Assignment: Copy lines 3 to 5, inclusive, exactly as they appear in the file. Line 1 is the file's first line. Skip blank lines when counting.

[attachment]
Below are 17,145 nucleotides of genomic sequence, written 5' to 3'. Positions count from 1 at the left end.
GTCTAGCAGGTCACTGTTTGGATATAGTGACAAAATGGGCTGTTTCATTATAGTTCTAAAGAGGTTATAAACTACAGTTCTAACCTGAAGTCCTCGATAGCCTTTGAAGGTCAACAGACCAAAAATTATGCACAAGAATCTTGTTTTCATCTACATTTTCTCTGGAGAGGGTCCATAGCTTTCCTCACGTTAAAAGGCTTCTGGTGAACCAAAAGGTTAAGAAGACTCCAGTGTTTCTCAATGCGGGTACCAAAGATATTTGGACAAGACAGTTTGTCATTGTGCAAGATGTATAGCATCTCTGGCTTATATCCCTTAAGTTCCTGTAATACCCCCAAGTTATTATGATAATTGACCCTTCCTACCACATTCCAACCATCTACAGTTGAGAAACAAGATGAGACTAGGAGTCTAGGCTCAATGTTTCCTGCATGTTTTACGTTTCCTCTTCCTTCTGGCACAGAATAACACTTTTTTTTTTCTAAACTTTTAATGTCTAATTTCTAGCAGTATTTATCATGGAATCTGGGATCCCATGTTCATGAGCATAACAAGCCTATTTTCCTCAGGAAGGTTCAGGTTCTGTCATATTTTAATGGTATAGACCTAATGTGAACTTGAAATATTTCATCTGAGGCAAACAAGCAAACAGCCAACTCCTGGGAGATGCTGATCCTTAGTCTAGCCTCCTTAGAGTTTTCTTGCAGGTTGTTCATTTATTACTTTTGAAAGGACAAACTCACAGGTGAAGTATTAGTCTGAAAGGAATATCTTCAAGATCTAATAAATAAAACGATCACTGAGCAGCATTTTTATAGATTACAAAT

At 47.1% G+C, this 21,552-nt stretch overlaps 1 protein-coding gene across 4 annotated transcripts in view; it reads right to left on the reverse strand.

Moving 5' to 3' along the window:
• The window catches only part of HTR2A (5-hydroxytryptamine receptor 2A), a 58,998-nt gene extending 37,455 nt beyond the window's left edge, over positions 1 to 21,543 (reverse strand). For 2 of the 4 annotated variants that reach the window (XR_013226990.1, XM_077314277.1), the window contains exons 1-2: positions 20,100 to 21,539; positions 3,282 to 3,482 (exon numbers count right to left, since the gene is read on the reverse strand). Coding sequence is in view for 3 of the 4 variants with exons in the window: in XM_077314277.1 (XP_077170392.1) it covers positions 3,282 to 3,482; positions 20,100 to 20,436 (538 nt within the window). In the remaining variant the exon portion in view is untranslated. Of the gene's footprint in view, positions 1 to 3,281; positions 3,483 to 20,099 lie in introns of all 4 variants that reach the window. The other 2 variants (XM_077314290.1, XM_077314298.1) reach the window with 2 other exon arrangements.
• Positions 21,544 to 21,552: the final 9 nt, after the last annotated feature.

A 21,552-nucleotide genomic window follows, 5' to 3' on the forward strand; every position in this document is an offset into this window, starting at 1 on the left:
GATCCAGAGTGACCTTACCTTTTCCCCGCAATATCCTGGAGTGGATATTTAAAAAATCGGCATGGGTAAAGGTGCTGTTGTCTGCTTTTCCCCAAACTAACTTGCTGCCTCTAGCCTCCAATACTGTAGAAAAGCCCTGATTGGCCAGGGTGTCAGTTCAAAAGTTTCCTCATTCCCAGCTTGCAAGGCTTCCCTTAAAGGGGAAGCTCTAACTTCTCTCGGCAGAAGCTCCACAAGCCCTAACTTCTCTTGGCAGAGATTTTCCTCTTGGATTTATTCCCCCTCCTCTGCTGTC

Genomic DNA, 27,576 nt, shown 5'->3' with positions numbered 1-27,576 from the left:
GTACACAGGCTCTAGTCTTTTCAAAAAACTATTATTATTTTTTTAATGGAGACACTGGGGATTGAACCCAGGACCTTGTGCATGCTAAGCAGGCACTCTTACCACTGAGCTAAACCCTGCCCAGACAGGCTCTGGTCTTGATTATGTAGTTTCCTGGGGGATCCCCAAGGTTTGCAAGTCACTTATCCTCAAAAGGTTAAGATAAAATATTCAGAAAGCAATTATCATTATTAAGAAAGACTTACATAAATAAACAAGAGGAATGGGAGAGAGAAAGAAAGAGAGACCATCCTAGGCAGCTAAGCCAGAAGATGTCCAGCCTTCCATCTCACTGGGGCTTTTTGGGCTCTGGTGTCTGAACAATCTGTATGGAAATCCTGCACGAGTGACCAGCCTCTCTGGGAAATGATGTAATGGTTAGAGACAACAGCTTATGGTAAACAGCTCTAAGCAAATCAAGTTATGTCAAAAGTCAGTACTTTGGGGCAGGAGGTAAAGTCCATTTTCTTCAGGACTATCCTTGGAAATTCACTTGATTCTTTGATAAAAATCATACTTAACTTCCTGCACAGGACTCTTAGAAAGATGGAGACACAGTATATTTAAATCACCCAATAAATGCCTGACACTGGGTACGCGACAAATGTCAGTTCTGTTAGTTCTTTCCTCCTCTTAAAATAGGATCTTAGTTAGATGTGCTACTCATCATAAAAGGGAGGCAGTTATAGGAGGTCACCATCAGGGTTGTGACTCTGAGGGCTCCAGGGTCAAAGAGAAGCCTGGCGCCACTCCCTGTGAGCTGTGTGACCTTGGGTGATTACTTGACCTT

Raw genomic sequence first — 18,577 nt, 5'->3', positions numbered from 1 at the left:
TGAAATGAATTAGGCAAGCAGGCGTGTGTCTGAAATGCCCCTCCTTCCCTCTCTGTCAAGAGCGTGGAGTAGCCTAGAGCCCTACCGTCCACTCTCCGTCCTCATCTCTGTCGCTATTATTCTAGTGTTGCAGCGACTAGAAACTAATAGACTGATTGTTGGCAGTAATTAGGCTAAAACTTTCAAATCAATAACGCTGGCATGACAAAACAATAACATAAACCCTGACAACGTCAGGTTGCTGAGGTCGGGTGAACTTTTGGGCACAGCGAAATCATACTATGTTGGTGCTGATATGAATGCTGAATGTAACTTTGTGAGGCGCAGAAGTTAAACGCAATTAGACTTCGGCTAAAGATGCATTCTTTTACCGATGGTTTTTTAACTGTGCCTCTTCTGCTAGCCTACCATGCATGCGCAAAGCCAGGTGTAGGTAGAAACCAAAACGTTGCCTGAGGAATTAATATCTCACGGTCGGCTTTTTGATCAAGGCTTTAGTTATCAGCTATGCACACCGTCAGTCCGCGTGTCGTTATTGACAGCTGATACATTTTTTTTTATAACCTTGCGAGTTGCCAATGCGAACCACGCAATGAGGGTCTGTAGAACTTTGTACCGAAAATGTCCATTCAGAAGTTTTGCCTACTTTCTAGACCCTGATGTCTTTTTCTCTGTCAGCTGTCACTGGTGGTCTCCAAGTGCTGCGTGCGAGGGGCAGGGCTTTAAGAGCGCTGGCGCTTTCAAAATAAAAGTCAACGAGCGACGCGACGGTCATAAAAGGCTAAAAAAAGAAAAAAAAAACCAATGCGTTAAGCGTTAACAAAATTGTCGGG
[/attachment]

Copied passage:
At 47.1% G+C, this 21,552-nt stretch overlaps 1 protein-coding gene across 4 annotated transcripts in view; it reads right to left on the reverse strand.

Moving 5' to 3' along the window:
• The window catches only part of HTR2A (5-hydroxytryptamine receptor 2A), a 58,998-nt gene extending 37,455 nt beyond the window's left edge, over positions 1 to 21,543 (reverse strand). For 2 of the 4 annotated variants that reach the window (XR_013226990.1, XM_077314277.1), the window contains exons 1-2: positions 20,100 to 21,539; positions 3,282 to 3,482 (exon numbers count right to left, since the gene is read on the reverse strand). Coding sequence is in view for 3 of the 4 variants with exons in the window: in XM_077314277.1 (XP_077170392.1) it covers positions 3,282 to 3,482; positions 20,100 to 20,436 (538 nt within the window). In the remaining variant the exon portion in view is untranslated. Of the gene's footprint in view, positions 1 to 3,281; positions 3,483 to 20,099 lie in introns of all 4 variants that reach the window. The other 2 variants (XM_077314290.1, XM_077314298.1) reach the window with 2 other exon arrangements.